A decade of unprecedented change has altered the landscape of the financial sector. Learn the top banking industry challenges and their opportunities for success.
Like most industries, retail banks fast-tracked their digital transformation initiatives when COVID-19 hit. Digital banking became the top priority.
This year, banks must assess the progress they’ve made against business goals and determine how they’ll differentiate themselves in an increasingly digital world. With online banking now mainstream, customers have a lot of choices. How does a retail bank get competitive edge?
The answer lies in the customer experience. By focusing on delivering digital banking services that help their customers, banks can build loyalty and pull ahead of the pack.
5 ways to improve the digital banking experience1. Ramp up the convenience factor
Online and mobile banking are no longer simply nice to have. They’re table stakes. In fact, customers now consider the quality of websites and mobile apps when choosing a bank. They’re looking for features that make it easier to manage their money from anywhere.
This includes self-service capabilities like alerting financial institutions of travel plans and filing a card transaction dispute, as well as capabilities that improve ease of use like fingerprint scanning and even facial recognition for logging in on the go.2. Add smart speakers to the mix
According to Forrester’s “The State of Digital Banking, 2022” report, in 2021, 30% of U.S. adults with a bank account checked their account balances using a smart speaker such as Amazon’s Alexa or Google Home.
Delivering basic banking services over a smart speaker can make it easy for customers to complete simple tasks when their hands are full — think a nursing mother or a busy family scrambling to get out the door on a weekday morning. It’s all about convenience.
Customer engagement for banks is becoming more challenging in the digital era, and the industry must adapt with modern approaches.
Speaking of convenience, embedded banking makes financial products or services available at the time of need. A common example are buy now pay later (BNPL) loans offered during checkout on e-commerce websites. Other examples of embedded banking include personal loans offered by home contractors, veterinarians, dentists, and lawyers, or mortgage loans on a home real estate site.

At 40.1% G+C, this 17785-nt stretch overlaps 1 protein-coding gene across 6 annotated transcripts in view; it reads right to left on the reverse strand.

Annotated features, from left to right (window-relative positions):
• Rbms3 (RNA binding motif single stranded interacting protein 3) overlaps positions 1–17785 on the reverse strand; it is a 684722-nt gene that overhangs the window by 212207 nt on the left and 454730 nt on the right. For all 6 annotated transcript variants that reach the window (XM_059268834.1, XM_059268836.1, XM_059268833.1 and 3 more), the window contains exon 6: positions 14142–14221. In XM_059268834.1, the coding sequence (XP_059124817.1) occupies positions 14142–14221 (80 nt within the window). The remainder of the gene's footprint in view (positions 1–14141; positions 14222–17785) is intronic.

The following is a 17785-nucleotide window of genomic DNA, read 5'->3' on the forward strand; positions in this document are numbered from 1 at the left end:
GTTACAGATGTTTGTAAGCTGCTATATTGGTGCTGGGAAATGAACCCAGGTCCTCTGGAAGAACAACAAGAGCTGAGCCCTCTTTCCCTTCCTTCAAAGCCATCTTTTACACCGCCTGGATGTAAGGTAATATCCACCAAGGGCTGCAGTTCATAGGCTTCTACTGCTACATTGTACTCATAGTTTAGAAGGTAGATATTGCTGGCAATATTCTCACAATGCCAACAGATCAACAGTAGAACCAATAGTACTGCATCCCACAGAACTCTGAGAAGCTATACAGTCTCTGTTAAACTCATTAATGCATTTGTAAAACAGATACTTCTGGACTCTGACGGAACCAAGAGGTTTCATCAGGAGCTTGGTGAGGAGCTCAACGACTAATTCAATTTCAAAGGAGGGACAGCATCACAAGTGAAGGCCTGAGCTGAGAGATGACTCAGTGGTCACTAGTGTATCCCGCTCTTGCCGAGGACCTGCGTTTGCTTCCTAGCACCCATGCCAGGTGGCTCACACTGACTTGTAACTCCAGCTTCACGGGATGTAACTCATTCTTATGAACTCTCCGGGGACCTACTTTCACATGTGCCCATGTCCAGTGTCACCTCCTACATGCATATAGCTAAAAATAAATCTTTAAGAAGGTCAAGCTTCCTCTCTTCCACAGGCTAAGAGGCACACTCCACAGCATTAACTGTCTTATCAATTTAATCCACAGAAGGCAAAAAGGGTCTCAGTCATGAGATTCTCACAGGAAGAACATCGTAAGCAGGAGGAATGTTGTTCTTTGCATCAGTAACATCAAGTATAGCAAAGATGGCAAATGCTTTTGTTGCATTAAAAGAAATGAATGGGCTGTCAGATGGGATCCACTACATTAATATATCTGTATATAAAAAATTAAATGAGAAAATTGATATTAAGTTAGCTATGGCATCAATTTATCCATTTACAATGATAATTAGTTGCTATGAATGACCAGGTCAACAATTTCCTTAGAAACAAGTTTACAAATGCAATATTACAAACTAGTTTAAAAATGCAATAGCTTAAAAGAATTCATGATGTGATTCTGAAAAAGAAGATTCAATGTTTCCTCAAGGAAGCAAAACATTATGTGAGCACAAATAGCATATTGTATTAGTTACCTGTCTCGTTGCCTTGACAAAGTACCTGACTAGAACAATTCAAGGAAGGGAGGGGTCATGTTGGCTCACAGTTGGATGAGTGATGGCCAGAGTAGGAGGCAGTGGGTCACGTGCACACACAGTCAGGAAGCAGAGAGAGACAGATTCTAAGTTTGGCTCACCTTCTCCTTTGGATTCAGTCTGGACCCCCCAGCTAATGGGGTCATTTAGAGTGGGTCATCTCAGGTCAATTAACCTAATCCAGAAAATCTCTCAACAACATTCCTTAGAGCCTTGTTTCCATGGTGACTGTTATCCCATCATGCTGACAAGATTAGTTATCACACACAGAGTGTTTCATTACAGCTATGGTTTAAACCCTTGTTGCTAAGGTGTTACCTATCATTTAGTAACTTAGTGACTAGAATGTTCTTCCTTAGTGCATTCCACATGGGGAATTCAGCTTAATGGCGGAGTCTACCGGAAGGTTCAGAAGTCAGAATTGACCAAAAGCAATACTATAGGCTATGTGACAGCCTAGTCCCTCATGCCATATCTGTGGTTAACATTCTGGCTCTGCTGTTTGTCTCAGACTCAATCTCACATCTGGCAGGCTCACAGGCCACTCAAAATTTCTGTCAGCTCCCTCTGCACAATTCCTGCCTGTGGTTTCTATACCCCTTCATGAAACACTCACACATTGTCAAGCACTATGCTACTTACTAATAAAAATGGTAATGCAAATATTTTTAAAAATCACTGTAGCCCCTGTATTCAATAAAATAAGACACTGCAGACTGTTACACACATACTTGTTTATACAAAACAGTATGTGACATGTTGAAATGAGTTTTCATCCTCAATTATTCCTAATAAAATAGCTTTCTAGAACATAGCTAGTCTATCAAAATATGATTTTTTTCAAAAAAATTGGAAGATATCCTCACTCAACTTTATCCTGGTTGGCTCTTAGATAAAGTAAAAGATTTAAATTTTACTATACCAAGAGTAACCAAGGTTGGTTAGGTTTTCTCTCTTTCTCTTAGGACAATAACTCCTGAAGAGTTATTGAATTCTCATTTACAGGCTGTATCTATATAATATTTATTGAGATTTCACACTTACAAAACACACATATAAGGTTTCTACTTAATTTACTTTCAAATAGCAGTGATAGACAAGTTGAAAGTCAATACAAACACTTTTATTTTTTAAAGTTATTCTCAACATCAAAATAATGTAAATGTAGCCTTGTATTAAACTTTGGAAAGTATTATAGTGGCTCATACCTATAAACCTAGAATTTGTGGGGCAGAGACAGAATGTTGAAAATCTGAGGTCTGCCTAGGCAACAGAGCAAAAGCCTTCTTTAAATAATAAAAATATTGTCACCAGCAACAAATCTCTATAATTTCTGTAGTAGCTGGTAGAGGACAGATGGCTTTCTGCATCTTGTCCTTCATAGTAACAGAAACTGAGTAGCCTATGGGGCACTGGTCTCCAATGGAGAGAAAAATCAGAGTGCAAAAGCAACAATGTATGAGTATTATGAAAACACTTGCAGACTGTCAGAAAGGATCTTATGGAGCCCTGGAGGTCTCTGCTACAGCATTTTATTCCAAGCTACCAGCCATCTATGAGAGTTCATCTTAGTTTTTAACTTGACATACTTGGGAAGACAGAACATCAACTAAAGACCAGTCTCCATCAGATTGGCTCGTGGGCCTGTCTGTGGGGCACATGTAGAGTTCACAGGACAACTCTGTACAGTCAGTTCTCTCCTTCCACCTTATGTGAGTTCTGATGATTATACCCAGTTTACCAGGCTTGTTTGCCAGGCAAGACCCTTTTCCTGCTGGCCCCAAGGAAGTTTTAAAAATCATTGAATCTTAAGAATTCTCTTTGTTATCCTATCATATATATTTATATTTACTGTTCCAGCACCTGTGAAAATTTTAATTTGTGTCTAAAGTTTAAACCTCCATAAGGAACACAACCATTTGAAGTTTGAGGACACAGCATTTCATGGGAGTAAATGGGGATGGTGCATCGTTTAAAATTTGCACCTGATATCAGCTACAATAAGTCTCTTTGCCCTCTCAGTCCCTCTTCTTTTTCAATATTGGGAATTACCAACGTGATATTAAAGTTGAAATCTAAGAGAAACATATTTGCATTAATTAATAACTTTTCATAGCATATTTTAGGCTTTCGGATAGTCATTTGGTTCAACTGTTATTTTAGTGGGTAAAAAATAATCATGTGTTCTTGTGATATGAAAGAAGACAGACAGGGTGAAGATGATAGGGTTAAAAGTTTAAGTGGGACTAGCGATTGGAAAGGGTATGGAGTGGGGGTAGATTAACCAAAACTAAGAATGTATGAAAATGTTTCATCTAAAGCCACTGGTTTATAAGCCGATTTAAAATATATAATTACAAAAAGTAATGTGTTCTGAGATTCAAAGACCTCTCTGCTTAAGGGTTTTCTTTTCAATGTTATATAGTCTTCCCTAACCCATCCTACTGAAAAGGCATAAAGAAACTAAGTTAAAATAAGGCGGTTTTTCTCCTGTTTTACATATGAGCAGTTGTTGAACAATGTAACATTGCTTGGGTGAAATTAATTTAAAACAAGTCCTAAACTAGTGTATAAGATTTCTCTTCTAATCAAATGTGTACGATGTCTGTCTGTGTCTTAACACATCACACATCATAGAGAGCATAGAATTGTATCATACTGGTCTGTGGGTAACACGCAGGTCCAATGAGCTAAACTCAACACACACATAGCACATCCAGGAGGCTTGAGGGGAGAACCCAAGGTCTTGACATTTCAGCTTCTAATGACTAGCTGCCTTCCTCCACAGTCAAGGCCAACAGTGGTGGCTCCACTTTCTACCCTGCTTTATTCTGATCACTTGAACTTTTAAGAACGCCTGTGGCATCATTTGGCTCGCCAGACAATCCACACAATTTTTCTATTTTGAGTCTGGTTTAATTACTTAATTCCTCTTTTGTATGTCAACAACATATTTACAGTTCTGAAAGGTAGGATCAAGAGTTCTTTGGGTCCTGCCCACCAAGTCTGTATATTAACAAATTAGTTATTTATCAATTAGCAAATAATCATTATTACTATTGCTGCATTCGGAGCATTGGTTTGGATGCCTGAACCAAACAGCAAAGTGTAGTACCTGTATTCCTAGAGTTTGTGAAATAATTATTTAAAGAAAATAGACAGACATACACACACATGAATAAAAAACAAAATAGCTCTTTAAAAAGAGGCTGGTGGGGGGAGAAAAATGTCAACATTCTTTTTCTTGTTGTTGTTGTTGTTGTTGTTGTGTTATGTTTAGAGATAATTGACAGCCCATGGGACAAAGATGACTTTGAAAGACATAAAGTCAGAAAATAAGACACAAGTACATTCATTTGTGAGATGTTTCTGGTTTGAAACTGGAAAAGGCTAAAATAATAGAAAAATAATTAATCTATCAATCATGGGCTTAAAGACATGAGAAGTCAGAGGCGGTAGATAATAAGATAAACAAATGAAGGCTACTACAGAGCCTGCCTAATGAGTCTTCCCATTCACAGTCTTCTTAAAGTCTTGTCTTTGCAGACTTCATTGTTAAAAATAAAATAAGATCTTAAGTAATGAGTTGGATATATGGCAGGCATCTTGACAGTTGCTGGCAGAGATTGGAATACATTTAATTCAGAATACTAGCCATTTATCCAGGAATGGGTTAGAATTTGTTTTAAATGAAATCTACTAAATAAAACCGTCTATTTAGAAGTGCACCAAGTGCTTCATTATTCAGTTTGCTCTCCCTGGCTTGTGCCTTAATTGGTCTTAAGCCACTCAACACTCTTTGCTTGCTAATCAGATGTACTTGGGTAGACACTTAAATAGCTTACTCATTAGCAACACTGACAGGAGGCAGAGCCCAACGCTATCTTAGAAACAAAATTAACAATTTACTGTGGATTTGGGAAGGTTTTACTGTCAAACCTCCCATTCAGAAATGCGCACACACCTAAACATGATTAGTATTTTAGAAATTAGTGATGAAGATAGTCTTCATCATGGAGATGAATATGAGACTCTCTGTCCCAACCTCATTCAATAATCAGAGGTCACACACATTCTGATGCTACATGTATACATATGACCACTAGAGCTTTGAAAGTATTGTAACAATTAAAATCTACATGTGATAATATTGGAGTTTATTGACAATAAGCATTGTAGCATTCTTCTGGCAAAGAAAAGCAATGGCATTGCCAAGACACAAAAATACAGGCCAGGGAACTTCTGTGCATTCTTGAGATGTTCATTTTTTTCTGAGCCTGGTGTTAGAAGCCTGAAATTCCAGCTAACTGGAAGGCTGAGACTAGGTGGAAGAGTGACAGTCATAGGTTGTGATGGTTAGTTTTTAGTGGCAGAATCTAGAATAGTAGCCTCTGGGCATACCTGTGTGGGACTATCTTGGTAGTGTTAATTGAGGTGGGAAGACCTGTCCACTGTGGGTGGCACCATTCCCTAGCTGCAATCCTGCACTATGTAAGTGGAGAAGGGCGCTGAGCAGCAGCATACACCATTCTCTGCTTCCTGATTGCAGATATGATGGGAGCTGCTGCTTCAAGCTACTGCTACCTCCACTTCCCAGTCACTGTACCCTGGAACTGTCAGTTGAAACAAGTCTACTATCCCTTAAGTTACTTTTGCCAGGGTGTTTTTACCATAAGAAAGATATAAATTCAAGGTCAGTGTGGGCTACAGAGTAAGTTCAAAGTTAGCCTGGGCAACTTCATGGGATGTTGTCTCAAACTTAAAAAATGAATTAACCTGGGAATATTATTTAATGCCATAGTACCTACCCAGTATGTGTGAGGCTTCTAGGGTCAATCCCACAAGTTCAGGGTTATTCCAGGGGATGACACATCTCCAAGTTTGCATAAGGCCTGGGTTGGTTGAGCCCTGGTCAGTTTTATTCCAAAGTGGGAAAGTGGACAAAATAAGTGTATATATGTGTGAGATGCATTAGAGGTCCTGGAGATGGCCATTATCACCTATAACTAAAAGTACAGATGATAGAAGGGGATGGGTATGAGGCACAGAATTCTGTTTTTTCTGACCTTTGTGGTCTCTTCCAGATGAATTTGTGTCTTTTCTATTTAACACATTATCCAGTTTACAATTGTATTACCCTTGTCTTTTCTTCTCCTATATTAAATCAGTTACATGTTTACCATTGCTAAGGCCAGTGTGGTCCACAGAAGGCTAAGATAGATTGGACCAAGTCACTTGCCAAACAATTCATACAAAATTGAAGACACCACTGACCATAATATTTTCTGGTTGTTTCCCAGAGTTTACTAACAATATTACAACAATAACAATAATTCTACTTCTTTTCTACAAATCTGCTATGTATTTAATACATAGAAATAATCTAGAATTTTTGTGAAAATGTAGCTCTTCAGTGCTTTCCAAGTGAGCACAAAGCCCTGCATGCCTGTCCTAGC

Embedded banking improves the customer experience because it delivers financial products and services at the right time and place.
People don’t typically have an opportunity to shop around for a loan to cover big-ticket expenses like veterinary or dental care, for example.
Offering financial services onsite or at the point of sale saves customers the time and hassle of finding a lender and enables them to get the care or services they need right then and there.4. Help customers boost their financial health
Banks can also improve the customer experience by helping them to avoid accumulating debt. The 2021 FinHealth Spend Report found that 95% of consumers who paid overdraft fees in 2020 were “financially vulnerable.” These charges can cause customers to miss rent, mortgage, and utilities payments, driving them further into debt.
A real-time notification to alert customers when funds are low or allowing them to choose how a debt will be paid can improve the customer’s experience as well as their financial health.
Other opportunities to help customers include personalized insights for understanding and improving their credit score and spending analyses to get visibility, for instance, into recurring costs that can be eliminated.
Fintechs threaten the status quo. Unlike banks, they are unencumbered by legacy, regulations, and in most cases, even the need to make money. Retail bankers need to adapt and focus on customer relationships to compete.
The explosion of digital services provides cybercriminals with more opportunity to commit fraud, and they’re getting better at it. The Association of Certified Fraud Examiners found that 77% of survey respondents have seen an increase in fraud events since the pandemic outbreak.
Banks can help protect themselves and their customers while improving CX by making it easy to validate purchases and report fraudulent activity — at any time of the day and any day of the week. (Cybercriminals don’t keep banker’s hours.) Banks can also give customers the tools to protect themselves, like the ability to put a credit or debit card on hold.
Being the victim of cyber fraud is bad enough. Banks should look for ways to give customers peace of mind and make it easy to get back to life.
The customer relationships banks need to grow take effort, and in retail banking the winners are applying that effort in creating day-to-day value.
The key to digital banking success? Make things better for your customers
Giving customers digital services without taking the opportunity to improve the customer experience by solving real problems is short-sighted.
Differentiation comes not from adding the latest bells and whistles to your website, but from asking, “How can we leverage technology to better help our customers?” Banks that take the time to understand their customers and invest in technology to address their needs will build the loyalty that fuels long-term growth.
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